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C$99 for a Four-Week Spanish Course at Hola Spanish Centre (C$335 Value)

Hola Spanish Centre

Value Discount You Save
C$335 70% C$236
Give as a Gift
10 bought
Limited quantity available

In a Nutshell

Native Spanish speakers offer quality instruction for all levels, needs, and interests; course materials included

The Fine Print

Expires 240 days after purchase. Limit 1 per person, may buy 1 additional as a gift. Registration required; subject to availability. Merchant's standard cancellation policy applies (any fees not to exceed Groupon price). If you feel you are above the beginner level, please take the placement test: http://www.holaspanishcentre.com. Only for customers that have not taken classes in the past three months. Valid only for afternoon classes between the hours of 2:00pm-6:00pm. Only valid at listed location. Merchant is solely responsible to purchasers for the care and quality of the advertised goods and services.

Studying a new language keeps your mind active, like doing a crossword puzzle or memorizing what your children look like. Learn something new with this Groupon.

Studying a new language keeps your mind active, like doing a crossword puzzle or memorizing what your children look like. Learn something new with this Groupon.

The Deal

  • C$99 for a four-week Spanish course with four 90-minute sessions a week (C$335 value)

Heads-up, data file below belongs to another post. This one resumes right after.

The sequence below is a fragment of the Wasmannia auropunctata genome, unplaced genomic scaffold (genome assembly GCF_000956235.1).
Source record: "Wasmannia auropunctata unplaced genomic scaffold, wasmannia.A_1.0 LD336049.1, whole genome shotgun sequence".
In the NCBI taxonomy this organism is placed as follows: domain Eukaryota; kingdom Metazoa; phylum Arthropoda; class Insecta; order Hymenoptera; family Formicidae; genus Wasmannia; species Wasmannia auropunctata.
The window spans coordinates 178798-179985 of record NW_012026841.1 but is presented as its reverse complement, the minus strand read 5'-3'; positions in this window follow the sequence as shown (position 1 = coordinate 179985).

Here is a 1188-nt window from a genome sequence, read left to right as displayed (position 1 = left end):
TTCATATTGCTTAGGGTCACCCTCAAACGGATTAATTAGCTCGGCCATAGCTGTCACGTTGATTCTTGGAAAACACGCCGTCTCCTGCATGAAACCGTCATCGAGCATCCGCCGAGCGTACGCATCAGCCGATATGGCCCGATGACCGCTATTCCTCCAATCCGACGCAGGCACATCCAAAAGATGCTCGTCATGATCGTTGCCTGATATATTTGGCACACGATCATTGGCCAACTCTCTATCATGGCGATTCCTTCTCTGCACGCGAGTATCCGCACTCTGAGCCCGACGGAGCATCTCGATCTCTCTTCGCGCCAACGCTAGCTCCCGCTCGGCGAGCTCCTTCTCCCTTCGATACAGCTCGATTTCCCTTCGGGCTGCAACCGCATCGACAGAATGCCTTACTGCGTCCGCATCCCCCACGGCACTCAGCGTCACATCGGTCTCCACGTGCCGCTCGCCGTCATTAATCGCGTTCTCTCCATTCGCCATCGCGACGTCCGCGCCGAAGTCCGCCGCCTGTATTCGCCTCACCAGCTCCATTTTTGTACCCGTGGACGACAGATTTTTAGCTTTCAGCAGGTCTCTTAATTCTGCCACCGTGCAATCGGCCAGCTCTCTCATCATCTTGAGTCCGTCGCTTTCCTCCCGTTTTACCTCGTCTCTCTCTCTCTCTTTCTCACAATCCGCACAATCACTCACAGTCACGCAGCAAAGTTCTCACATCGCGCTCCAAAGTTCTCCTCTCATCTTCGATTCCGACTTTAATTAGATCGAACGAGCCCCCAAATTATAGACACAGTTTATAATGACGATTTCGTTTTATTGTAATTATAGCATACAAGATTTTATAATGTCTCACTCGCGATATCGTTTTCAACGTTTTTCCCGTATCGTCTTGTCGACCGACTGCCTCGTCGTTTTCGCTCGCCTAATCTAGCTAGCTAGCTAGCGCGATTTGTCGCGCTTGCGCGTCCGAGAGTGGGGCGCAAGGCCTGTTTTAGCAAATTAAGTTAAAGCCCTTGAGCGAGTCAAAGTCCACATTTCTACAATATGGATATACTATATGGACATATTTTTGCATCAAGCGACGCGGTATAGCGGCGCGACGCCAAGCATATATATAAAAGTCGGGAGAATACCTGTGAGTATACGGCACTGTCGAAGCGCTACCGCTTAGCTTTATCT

Romance Languages: A Latin Love Story

Why do French, Spanish, Portuguese, and Italian have so many words in common? Read on to learn about the lingering effects of an ancient empire.

More than a millennium and a half has passed since the sack of Rome, but linguistically speaking, more than a few roads still lead to that ancient city. Romance languages are arguably the most diverse and widespread linguistic family, with more than 780 million native speakers spread across five continents. The “Big Five” of Romance languages are Spanish, Portuguese, French, Italian, and Romanian, and their close relationship is quite clear. Take the word for “beautiful,” for example: belle in French, bella in both Italian and Spanish, bela in Portuguese. Or “to sing”—chanter in French, cantar in Spanish, and cântare in Romanian. And if you notice a passing resemblance to such English words as “chant” or “canticle,” it’s no coincidence. Thanks to the Norman invasion, English bears an indirect link to Latin, like how kids might call their neighbor “Uncle” just because he crashed the family barbecue.

But how did the language spread so far and wide? The Roman Empire was vast, of course, but it isn’t every conqueror that can impose their language so easily. The answer might lie in the outlier of Latin’s surviving family members: Romania. Romania is the only Eastern European nation to speak a Romance language—Russian, for example, is Slavic—and its roots date back to about 106 AD. Around that time, the soldier-emperor Trajan absorbed Romania, known then as Dacia. Many of the soldiers in the Roman army were already of Dacian origin, and many of those who were of Roman origin married Dacian women—making for a uniquely fluid merge of the region’s cultures. Moreover, in many cases, the Romans made certain to respect the existing traditions of conquered lands—and new subjects in turn were more amenable to Roman customs, such as adopting elements of Latin and wearing leaves behind their ears.


Tips

  • “A small school with great teachers and teaching materials. Text books are supplied in the course fee, plus online facilities for listening and pronunciation practice”

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    Hola Spanish Centre

    206-223 West Broadway

    Vancouver, BC V5Y 1P5

    +16045682530

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